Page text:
That's an interesting observation. I knew nothing of these things back then. It spun, it hauled me down the road, life was good..... at least for about 5,000 miles. I recall checking the oil tank while standing on the side of the road looking at the hole in the cases. It was maybe 1/3 full so I always attributed the failure to personal ineptitude.
 

RoadScholar

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I admire those of you that have the knowledge to build "outside the box", I do not have that level of talent so I sick to building within the original design/architecture.

For those of you that want to put a isolastictically mounted Commando engine in a featherbed frame with a swingarm that is not attached to the Commando cradle, think about a final drive with a belt...

Best.
 
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I know the Triton history, have known since the early 70s. Also know Triumph chassis history. If you believe no Norton engines ever blew up or clapped out without destroying their frames, I'm fairly sure you have a mistaken belief on that topic. I've seen rows and stacks of Triumph unit twins in at least three places, all removed from wrecked bikes, so that half of your mistaken assumption is also out the window.

I have owned 171 bikes, many started their life with me as basket cases. NOT ONE was ever parted out that didn't get to rolling stage starting from odd parts; of the TWO that did, one was because I already had two Tritons, so I sold the third frame for a tidy profit, the other was not a featherbed and a guy just wanted the engine from the already bodged (not by me) frame.

I never even hinted that I'd ever built a siamese/double engine bike. Never really had the urge to do so, and lack the equipment and skills anyway.

That only a certain number of Tritons "should" exist, is perhaps the most odd statement I've ever heard in over 50 years in motorcycling...
Just my opinion and now we have your opinion of my opinion. Never mentioned anything a out blown-up engines, so I'd appreciated not having words put in my mouth. Why anyone would put a clanky Triumph twin in a Norton chassis when Norton motors are available is beyond me. Yes, I have owned Triumphs. I always thought they were reminiscent of stone-age axes compared to a Norton. Don't get your Triumph-branded panties in a knot, it's just my opinion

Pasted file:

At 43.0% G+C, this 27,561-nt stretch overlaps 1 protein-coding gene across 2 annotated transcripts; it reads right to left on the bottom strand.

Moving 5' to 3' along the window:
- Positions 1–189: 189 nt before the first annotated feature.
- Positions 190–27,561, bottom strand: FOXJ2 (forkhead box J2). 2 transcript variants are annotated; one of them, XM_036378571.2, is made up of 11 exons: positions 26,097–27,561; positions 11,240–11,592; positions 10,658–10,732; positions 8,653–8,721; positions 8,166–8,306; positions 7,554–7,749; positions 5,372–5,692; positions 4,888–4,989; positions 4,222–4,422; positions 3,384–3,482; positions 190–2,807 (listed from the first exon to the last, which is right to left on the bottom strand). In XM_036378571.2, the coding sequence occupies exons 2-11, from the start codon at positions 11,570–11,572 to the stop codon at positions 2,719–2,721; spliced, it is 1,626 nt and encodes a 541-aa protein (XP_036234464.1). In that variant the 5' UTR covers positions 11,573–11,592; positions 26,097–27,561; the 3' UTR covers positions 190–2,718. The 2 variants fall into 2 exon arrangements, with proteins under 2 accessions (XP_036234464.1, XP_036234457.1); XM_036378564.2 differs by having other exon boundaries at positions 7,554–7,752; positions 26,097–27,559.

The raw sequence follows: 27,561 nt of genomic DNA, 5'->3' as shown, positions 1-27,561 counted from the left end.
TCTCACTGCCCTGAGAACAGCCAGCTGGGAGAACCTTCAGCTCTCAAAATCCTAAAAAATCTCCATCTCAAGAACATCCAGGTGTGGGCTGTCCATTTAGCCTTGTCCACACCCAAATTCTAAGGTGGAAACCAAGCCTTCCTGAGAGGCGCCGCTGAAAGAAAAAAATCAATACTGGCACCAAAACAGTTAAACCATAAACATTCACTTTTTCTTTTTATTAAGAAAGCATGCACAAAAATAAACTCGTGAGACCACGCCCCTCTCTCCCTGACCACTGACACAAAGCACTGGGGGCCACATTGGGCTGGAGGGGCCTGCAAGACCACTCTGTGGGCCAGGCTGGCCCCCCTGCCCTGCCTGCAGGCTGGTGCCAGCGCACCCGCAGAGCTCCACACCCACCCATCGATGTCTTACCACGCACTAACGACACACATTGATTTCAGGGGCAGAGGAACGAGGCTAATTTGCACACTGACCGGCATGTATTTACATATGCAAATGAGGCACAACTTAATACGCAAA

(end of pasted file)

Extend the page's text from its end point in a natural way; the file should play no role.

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Just my opinion and now we have your opinion of my opinion. Never mentioned anything a out blown-up engines, so I'd appreciated not having words put in my mouth. Why anyone would put a clanky Triumph twin in a Norton chassis when Norton motors are available is beyond me. Yes, I have owned Triumphs. I always thought they were reminiscent of stone-age axes compared to a Norton. Don't get your Triumph-branded panties in a knot, it's just my opinion
Not trying to put any words into your mouth, but on this side of the pond, used second hand Norton engines were hard to get hold of, Triumph were more common.
 
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I think I've posted this elsewhere, but for a contemporary view, the builder of Triton in a '68 magazine article cited his reasons for choosing a Triumph motor over the Norton as the former being lighter, simpler, quieter and with cheaper spares availability.....
 

grandpaul

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Why anyone would put a clanky Triumph twin in a Norton chassis when Norton motors are available is beyond me. ... it's just my opinion
I've never put ANY clanky engines in Norton chassis. I always use very nicely overhauled ones that don't clank the least little bit. More like a whirring, tapping, normal sound VERY MUCH about the level of a similarly overhauled Norton.

I mean, that's just silly, really...
 
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Whether or not lighter weight internal do dahs ‘completely eliminate the need for isos’ depends on how smooth you want it to be.

There will definitely still be vibes that would not sit well with those expecting modern bike smoothness.

But they do definitely reduce the overall vibes significantly. JS has a lot of info ref balancing on his web site.

I have JS lightweight pistons and rods in my 920, statically balanced to his suggestions, I set my isos up by nipping them up tight, and then backing them off until I can ‘pry’ the cradle and see comfortable movement. Even like this it’s still MUCH smoother than it was stock with sloppy iso gaps.
What is the weight of the lightweight rods?

I'm thinking the stock alloy rods are very light( sorry, I don't have the numbers)
 

Fast Eddie

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What is the weight of the lightweight rods?

I'm thinking the stock alloy rods are very light( sorry, I don't have the numbers)